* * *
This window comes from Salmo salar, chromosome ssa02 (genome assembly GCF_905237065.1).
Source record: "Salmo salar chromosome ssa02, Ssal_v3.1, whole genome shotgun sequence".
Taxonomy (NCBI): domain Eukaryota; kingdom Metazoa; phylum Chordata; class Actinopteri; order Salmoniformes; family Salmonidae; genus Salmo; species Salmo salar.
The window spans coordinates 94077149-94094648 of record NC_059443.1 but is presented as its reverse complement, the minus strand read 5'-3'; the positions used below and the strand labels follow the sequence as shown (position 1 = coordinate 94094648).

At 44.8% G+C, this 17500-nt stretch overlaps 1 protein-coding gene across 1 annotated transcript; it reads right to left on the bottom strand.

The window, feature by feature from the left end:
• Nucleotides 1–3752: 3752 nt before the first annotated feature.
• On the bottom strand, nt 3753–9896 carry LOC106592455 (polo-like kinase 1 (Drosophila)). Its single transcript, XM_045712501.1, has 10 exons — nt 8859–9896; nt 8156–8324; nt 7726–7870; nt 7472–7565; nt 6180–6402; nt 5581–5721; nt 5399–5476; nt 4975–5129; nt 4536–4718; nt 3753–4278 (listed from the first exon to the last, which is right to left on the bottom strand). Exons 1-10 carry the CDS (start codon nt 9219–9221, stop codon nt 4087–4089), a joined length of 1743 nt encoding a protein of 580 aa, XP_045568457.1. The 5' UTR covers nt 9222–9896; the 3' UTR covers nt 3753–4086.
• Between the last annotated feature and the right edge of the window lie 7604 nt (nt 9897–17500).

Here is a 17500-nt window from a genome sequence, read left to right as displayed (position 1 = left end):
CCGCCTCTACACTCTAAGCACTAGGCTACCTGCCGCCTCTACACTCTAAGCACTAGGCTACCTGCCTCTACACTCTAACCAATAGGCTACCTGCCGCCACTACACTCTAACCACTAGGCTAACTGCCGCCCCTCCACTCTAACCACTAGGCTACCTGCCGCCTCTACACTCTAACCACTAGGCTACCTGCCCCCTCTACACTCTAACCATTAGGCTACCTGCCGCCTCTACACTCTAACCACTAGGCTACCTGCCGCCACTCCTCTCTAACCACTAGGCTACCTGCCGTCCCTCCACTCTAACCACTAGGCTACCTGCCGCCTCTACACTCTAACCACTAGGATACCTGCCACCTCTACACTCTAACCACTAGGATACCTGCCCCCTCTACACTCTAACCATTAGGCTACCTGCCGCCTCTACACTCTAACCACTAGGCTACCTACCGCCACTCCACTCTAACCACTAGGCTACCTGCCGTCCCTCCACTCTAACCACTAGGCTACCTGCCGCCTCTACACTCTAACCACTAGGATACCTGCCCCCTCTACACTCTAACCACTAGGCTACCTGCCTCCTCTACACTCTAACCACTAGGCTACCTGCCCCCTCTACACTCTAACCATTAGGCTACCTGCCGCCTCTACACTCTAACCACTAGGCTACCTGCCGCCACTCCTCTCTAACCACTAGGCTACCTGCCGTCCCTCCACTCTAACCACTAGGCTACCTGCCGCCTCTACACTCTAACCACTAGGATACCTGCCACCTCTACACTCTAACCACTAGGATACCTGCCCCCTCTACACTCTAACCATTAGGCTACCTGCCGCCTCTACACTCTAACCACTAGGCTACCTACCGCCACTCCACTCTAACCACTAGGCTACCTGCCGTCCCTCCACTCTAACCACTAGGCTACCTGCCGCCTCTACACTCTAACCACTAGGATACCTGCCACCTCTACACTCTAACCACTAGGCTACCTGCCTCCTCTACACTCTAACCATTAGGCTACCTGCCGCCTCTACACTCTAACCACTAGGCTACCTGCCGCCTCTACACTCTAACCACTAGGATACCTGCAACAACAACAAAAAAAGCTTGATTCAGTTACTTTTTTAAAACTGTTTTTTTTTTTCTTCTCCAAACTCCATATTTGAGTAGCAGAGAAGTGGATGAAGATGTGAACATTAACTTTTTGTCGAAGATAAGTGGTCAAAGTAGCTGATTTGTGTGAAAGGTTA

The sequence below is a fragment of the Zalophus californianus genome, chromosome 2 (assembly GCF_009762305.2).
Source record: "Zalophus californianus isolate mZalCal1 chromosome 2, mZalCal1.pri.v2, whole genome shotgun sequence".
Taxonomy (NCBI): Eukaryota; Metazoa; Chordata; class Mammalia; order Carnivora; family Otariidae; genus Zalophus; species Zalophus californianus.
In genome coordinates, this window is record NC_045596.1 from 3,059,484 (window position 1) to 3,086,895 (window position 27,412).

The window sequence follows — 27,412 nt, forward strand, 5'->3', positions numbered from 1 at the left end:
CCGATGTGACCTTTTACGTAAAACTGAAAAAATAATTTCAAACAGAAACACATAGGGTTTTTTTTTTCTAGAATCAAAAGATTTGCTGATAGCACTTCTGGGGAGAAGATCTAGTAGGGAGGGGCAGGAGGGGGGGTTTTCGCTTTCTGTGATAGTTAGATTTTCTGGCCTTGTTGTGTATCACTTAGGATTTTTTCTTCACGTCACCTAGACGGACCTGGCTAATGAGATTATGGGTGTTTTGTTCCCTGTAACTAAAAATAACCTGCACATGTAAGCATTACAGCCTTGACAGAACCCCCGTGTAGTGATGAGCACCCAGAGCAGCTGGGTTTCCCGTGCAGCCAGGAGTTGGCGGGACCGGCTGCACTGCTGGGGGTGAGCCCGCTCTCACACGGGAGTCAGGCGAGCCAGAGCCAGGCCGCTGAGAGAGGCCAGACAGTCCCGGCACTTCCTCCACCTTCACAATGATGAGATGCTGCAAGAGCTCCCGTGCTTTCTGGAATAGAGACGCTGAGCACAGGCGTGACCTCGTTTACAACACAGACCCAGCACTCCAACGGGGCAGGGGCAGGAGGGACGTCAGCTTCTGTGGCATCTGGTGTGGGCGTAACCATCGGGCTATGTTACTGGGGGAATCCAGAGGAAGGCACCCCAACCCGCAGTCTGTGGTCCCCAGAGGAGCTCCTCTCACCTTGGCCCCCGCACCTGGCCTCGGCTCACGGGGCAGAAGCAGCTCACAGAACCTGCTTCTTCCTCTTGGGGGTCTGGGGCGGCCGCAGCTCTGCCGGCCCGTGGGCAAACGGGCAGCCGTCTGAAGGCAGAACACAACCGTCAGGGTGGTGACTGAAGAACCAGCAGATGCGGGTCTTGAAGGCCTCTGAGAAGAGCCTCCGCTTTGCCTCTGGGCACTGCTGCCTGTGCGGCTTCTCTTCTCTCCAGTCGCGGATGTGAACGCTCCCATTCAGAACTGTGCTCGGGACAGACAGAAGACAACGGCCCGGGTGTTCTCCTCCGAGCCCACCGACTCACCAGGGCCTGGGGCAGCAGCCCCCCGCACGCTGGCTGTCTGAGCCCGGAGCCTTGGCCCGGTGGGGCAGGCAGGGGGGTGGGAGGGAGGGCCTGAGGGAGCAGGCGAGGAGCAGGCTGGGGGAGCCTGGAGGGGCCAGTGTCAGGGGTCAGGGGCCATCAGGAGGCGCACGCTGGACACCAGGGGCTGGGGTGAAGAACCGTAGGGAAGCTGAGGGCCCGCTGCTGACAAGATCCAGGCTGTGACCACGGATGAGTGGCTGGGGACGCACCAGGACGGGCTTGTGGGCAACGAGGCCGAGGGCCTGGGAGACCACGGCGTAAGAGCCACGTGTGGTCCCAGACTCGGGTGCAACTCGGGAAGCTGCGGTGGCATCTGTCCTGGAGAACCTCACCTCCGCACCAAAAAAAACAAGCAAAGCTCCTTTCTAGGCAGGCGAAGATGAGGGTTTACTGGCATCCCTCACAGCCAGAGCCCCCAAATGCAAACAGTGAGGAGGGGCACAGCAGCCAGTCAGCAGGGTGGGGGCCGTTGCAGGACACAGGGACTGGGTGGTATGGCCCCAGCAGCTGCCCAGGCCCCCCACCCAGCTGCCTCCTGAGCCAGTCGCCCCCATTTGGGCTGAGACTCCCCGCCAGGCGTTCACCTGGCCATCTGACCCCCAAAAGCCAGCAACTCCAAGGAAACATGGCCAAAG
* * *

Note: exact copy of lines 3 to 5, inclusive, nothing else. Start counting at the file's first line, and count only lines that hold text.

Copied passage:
Taxonomy (NCBI): domain Eukaryota; kingdom Metazoa; phylum Chordata; class Actinopteri; order Salmoniformes; family Salmonidae; genus Salmo; species Salmo salar.
The window spans coordinates 94077149-94094648 of record NC_059443.1 but is presented as its reverse complement, the minus strand read 5'-3'; the positions used below and the strand labels follow the sequence as shown (position 1 = coordinate 94094648).

At 44.8% G+C, this 17500-nt stretch overlaps 1 protein-coding gene across 1 annotated transcript; it reads right to left on the bottom strand.